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PBJ

The River

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So mikey and i (twoshort for most of you) were in San Antonio visiting family for the holidays this past weekend. We went down to the river walk one night, and it was awesome. There were shops, and a TON of resturaunts along the pathway along with parks and other stuff to see. I know we've sort of discussed this around here so I thought I'd bring it up. I know we have a "Path" along the river, but why not something more? We have hardly anything interesting to see/do while walking near the river on either side. The one in San Antonio looked to be diverted from the main river and flows through parts of the downtown area.

More information including history is avail. HERE although the website is kinda cheesy.

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Cheesy indeed. But what about a river transportation system? You could take a river ferry from the suburbs to downtown. Oh wait, bridges and low water level, nevermind.

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Cheesy indeed. But what about a river transportation system? You could take a river ferry from the suburbs to downtown. Oh wait, bridges and low water level, nevermind.

Yeah, plus the whole multiple dam thing :D

The part of the riverwalk we were on looked like they created it as an offshoot of the main river (judging by the map). It's basically a large horse shoe that starts up river and ends way down river. I know they close it off and drain it every year to clean it out. They have a whole weekend "Mud Festival" around it

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Most all of Michigan cities rivers could be better utilized. But, let us not forget that San Antonio's "river" is a really nothing more than a tiny stream, making it much easier to concentrate a business district on.

I know that in the spring of next year, a Lansing company has been created to ferry people (once again) around central Lansing on the Grand with the barries being the dam at Moores Park to the south, and Old Town to the north. Grand Rapids could definitely utilize it's river in this way if it has two connecting points that would warrant trips.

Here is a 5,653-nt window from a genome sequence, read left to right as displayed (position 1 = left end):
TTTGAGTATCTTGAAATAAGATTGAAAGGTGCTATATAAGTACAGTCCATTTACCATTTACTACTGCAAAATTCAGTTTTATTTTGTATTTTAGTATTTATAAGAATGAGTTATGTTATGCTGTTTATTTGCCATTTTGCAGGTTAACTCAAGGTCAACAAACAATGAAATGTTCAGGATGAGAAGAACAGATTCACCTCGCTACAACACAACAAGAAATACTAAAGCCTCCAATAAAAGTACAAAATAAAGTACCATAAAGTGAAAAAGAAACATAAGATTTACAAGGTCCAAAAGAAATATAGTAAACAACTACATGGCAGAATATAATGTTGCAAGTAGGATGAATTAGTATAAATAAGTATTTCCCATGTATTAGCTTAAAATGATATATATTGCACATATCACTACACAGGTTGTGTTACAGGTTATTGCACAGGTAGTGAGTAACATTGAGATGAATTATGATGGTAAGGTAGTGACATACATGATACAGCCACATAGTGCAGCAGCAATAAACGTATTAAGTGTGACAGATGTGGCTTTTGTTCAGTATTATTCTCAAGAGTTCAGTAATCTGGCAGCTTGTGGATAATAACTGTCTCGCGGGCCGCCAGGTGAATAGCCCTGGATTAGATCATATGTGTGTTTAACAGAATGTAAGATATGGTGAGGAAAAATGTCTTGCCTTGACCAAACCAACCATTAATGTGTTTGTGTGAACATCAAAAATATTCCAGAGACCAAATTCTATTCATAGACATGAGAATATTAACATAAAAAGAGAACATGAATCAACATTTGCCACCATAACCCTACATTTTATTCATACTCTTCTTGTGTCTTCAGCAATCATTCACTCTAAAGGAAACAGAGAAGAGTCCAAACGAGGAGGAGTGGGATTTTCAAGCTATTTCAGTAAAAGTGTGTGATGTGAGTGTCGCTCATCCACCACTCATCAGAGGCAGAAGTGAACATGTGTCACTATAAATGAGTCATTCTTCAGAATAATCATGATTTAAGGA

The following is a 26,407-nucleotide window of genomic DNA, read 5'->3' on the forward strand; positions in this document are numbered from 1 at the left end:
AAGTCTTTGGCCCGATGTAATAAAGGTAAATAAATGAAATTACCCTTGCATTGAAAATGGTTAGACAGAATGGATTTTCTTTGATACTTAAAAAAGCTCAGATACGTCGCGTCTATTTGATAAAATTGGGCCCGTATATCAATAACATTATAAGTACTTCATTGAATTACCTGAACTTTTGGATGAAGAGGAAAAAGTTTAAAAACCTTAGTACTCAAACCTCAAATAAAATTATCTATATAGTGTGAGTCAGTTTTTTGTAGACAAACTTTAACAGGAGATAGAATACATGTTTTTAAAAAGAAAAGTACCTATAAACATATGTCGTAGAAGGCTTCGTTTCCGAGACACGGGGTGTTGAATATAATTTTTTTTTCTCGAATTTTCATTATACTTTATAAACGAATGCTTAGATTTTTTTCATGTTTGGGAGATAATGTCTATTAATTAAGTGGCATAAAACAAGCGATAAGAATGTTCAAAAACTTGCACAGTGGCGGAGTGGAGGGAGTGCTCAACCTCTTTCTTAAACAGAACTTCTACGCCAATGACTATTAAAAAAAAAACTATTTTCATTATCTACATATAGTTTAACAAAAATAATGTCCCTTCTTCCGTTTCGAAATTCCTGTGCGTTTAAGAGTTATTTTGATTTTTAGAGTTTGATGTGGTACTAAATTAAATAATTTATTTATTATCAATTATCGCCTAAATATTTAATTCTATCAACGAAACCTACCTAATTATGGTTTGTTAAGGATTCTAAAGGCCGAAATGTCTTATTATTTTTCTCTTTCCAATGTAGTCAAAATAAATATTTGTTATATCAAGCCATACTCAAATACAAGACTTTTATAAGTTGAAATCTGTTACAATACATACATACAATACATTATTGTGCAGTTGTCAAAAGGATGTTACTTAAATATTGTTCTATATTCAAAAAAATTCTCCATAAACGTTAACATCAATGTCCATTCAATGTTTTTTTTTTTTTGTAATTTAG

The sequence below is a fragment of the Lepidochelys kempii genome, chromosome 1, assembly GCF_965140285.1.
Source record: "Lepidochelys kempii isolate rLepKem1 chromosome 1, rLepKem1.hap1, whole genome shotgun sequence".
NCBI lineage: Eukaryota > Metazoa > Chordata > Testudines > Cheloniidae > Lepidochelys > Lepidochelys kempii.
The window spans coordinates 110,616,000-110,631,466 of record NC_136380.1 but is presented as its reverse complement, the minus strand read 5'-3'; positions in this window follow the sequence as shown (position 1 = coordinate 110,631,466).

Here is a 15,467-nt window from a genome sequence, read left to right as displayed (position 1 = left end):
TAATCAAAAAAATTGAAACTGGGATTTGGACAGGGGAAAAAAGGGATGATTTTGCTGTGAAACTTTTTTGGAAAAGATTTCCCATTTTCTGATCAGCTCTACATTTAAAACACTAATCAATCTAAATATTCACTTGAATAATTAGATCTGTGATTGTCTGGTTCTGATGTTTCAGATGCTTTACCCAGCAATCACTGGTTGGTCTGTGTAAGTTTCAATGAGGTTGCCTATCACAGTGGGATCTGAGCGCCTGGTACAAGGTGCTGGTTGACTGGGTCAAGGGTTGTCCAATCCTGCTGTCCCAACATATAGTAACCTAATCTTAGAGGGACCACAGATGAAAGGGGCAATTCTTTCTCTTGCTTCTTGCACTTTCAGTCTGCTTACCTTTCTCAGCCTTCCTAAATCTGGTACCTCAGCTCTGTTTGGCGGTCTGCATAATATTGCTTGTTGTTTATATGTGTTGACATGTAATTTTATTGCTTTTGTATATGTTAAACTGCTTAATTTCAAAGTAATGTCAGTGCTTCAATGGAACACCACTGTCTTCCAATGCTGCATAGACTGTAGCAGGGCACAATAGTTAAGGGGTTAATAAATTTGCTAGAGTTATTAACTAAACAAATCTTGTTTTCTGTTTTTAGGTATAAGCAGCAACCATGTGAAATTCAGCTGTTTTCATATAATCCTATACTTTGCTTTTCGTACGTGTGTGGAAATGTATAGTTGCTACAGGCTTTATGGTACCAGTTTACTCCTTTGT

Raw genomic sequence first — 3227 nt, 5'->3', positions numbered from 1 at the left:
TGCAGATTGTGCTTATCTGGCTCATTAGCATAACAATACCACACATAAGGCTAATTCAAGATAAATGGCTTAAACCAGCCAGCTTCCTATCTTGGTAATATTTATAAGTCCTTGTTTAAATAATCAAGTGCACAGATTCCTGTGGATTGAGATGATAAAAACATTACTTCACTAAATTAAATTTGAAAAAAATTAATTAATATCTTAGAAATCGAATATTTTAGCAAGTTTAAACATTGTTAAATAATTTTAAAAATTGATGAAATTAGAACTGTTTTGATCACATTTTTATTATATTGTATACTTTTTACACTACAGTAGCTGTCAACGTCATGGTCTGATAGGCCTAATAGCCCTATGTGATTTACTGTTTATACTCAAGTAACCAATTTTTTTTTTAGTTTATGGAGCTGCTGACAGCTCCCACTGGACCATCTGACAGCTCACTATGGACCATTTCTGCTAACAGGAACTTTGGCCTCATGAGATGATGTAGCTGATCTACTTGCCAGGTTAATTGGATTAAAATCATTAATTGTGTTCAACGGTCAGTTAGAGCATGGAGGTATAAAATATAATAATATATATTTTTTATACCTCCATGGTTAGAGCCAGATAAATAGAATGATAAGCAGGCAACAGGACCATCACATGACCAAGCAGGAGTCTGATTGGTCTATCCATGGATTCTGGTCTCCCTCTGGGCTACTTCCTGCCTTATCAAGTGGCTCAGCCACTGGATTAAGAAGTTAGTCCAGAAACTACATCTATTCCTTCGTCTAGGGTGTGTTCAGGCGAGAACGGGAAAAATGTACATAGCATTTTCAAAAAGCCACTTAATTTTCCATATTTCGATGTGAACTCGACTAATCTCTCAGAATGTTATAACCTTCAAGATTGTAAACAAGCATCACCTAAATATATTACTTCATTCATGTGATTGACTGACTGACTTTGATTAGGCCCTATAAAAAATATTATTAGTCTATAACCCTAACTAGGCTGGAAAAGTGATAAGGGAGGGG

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It would have been interesting to see the River before it was fill'd in. If some of you remember from history class, (we studied local history, it was required.) The Grand River was originally horseshoed inland and left a nice size island near what is Pearl and down to almost Fulton.

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Actually, the river North of downtown (above the dam) is very usable for boating, and is wide enough in some areas to even do some water-skiing. You can also take it all the way to at least Ada and beyond in a small powerboat. The party store where I shop ;) at Plainfield and Northland Drive has an old codger behind the counter who always talks about fishing the Grand up in "them parts".

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Judging by the river's characteristics, yearly water level, damns, blah... That would really hamper on a ferry in Downtown, besides the river downtown is sometimes heavily utilized by anglars through spring to nearly the start of winter.

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Most all of Michigan cities rivers could be better utilized. But, let us not forget that San Antonio's "river" is a really nothing more than a tiny stream, making it much easier to concentrate a business district on.

I think the "River walk" part was carved out and the river diverted into the canal. At least looking at the map, it doesn't look like the river naturally flowed where the walk now is..

Here's a basic map in small detail

mainmap2.gif

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The party store where I shop ;) at Plainfield and Northland Drive has an old codger behind the counter who always talks about fishing the Grand up in "them parts".

Two J's :thumbsup:

Nitro

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Two J's :thumbsup:

Nitro

Yes!!! :lol: I think that guy owns the place. He's funny.